Tuesday, October 31, 2006

WHAT'S HIDDEN IN THAT ART?

In keeping with my "What's Hidden in the Illustrations" posts, I have a few new things to share. Here's the first--

I hope you all know about Mercer Mayer's One Monster After Another. It's a GREAT book and one of my all-time favorites. I LOVED looking at all the detailed illustrations, and, of course, the story is fabulous.

Flash-forward to me leafing to books in The Strand. There I found this really cool book called The Man with the Can by Jan Sanders, published in 1978 (a year after I was born!). There's lots of dirty stuff in it... lots of sex... lots of crazy, busy cartoons. And then I saw this--



Look familiar? Yes? No?

How about now?




So, what came first here? The chicken or the egg?


Mayer's book was published in 1974 BUT the Jan Sanders book is a compilation. Sanders's most likely came first. So here's my question-- was Mayer consciously or unconsciously borrowing from this image? In college I'd known students who
would literally copy an illustration and then claim it was their own (little did they know I have a large art collection!). Here's another thought--was Mayer doing this as a private joke? Was he paying homage to this other artist? When my Strong Man book comes out, you will see I have given a wink to Norman Rockwell. You must know lots of Rockewell work to recognize it but I hope all of you will figure it out!

But back on topic here--If he was, what kind of joke was it? Jan Sanders's art is kind of dirty. A giant nude hag mermaid is being pulled out of the sea!

So is this plagiarism? Is it a joke? Do other artists do the same thing? Do they hide dirty little jokes in
their kids' books? I'll let you all ponder over this one. Stay tuned for part two. You won't want to miss it! You might be shocked... annoyed... enlightened... who knows!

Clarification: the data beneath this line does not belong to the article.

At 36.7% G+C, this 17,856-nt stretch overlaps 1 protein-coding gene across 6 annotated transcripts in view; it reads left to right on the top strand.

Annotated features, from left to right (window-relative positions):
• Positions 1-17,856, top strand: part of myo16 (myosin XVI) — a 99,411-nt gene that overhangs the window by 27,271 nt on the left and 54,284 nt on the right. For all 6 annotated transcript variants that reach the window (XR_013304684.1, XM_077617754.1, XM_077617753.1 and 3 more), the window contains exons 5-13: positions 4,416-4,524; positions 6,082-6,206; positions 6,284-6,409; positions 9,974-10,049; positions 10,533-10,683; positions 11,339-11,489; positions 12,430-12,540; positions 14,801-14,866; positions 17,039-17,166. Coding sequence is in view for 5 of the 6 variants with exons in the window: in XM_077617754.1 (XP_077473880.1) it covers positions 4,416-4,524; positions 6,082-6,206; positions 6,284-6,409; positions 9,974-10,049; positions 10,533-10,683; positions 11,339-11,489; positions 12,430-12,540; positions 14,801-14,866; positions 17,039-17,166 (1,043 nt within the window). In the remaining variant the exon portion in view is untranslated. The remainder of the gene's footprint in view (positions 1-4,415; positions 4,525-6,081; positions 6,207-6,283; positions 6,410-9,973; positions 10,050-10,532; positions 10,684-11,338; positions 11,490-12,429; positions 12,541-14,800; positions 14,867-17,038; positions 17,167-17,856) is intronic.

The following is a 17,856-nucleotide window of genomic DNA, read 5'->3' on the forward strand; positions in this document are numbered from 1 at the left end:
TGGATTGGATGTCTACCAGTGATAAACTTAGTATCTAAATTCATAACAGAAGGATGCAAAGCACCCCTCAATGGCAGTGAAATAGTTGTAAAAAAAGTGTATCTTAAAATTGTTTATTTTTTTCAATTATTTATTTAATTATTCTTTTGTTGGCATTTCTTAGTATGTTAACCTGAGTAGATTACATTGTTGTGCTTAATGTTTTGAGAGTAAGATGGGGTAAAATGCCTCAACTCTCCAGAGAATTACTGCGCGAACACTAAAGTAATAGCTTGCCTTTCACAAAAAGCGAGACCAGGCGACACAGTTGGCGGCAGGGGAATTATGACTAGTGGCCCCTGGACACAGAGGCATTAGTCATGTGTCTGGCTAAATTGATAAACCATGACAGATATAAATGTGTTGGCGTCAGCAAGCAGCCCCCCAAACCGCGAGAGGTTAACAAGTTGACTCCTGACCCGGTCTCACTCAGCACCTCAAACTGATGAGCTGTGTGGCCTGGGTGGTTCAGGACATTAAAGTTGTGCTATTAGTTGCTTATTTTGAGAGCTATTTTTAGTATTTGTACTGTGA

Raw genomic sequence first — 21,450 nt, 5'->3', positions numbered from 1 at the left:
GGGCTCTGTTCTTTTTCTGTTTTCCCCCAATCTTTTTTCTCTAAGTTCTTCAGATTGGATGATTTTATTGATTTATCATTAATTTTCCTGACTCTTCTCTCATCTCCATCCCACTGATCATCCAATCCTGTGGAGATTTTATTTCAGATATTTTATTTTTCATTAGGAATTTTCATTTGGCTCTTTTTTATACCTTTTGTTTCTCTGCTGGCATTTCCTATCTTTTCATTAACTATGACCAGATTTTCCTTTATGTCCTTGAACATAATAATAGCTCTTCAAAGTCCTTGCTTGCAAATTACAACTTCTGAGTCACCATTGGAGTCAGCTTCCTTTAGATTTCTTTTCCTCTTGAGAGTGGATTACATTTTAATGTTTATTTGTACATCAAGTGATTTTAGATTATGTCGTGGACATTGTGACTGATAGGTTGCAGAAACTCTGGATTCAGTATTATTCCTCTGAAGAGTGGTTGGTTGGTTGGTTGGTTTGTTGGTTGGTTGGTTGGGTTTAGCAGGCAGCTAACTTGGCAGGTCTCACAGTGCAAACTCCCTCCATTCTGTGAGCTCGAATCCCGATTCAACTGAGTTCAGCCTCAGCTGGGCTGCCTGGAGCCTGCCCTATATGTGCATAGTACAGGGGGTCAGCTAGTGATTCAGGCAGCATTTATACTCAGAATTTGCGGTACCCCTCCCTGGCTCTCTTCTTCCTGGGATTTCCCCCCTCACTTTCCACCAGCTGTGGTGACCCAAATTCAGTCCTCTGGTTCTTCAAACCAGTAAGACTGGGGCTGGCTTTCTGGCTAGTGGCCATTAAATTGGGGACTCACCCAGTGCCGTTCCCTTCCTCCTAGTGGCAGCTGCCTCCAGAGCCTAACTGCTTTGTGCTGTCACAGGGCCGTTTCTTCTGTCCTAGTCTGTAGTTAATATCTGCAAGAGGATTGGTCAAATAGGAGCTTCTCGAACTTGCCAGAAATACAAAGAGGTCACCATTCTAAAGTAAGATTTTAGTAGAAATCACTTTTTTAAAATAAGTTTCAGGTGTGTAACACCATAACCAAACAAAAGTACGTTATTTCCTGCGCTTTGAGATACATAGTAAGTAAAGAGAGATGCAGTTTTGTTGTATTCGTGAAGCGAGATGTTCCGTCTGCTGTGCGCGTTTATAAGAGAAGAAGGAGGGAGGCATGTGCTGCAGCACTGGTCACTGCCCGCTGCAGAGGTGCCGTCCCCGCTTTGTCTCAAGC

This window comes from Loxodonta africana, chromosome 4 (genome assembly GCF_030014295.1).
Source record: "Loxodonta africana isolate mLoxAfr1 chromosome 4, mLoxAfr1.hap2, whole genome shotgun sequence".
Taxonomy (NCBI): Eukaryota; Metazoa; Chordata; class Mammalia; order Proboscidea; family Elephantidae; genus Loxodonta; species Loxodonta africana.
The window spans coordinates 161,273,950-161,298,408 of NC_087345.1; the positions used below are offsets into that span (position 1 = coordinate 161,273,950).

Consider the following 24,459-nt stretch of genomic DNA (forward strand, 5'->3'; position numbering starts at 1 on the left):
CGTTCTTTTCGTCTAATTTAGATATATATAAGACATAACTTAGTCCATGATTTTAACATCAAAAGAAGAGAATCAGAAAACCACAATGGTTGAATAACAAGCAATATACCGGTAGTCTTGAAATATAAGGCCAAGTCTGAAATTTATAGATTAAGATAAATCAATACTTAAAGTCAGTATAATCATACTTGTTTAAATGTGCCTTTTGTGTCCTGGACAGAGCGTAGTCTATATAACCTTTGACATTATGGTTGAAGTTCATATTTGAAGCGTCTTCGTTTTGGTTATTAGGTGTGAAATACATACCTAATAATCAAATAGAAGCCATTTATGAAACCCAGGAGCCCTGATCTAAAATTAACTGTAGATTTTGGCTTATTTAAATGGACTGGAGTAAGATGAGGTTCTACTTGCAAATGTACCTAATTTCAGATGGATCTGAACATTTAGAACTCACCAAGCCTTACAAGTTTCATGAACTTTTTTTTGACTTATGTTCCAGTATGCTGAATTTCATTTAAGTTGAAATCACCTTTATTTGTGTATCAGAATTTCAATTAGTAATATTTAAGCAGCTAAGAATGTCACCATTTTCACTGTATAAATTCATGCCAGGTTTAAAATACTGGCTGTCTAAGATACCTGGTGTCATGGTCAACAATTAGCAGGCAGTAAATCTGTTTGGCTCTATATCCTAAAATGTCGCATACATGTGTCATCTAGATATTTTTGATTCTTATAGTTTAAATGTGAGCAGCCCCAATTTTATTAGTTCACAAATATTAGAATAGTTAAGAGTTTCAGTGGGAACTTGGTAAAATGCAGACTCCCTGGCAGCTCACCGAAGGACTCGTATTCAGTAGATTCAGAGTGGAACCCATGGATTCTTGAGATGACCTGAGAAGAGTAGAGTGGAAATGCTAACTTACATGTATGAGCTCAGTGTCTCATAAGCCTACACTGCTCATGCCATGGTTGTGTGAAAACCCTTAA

Until then,
Meghan

6 comments:

Christy Lenzi said...

Dear Gloria Estefan, Art Detective:

Your post shocked, annoyed, and enlightened me. Please post more. Soon.

alvina said...

Although I, of course, have no idea if this was intentional, I have a question--was Sanders known to be an artist Mayer admired? I'd love it if you could delve deeper into when Sanders's piece first appeared and in what publication.

But regardless, I don't really see anything horribly wrong here, even if it was intentional. I mean, artists are inspired by other artists, but, in the words of the American Idol judges, you have to "make it your own." He perhaps copied the composition of the piece, but really, I could also see this as being a coincidence, too. Or his subconscious working. But overall, I think he's pretty much made it his own. I think in art, it's not as clear cut as in writing. What IS plagiarism in art? Do they teach you this in art school? I'm curious!

Grace Lin said...

Actually, I agree with Alvina. I don't really think this is plagerism. At school we were often told point blankly "good artists steal." We were taught to look at other artists' compositions, other artists' colors. The idea was to steal but to make it your own, to retell it in your own voice. I think Mayer did "retell" this image.

Plagerism in illustration is a hairy thing--unless a person out and out reproduces someon else's picture (meaning same style,same characters, same everything) there is a lot of leeway. There's no "mosiac" plagerism in illustration. If there was thousands of illustrators throughout the ages would have crashed and burned.

gloria estefan said...

He did make it his own. It's not really plagiarism. I can’t remember what the rule is but you have to change the artwork by a certain percentage. But it's obvious that he used that source... there's now way that's a coincidence. I just found it interesting! One of my favorite children’s book illustrations came from a cartoon with a naked mermaid!

meghan

gloria estefan said...

I should state again that I don't think it's plagiarism! I was throwing that word out there as a question to start conversation--devil's advocate kind of thing. I use photo references all the time. If someone finds the source for one of my pieces I'll bake them some cupcakes!

thanks goodness I mostly use my own photographs

Christy Lenzi said...

Meghan, I love how observant you are. Just to find the connection must have felt pretty cool. I look forward to seeing more of your discoveries.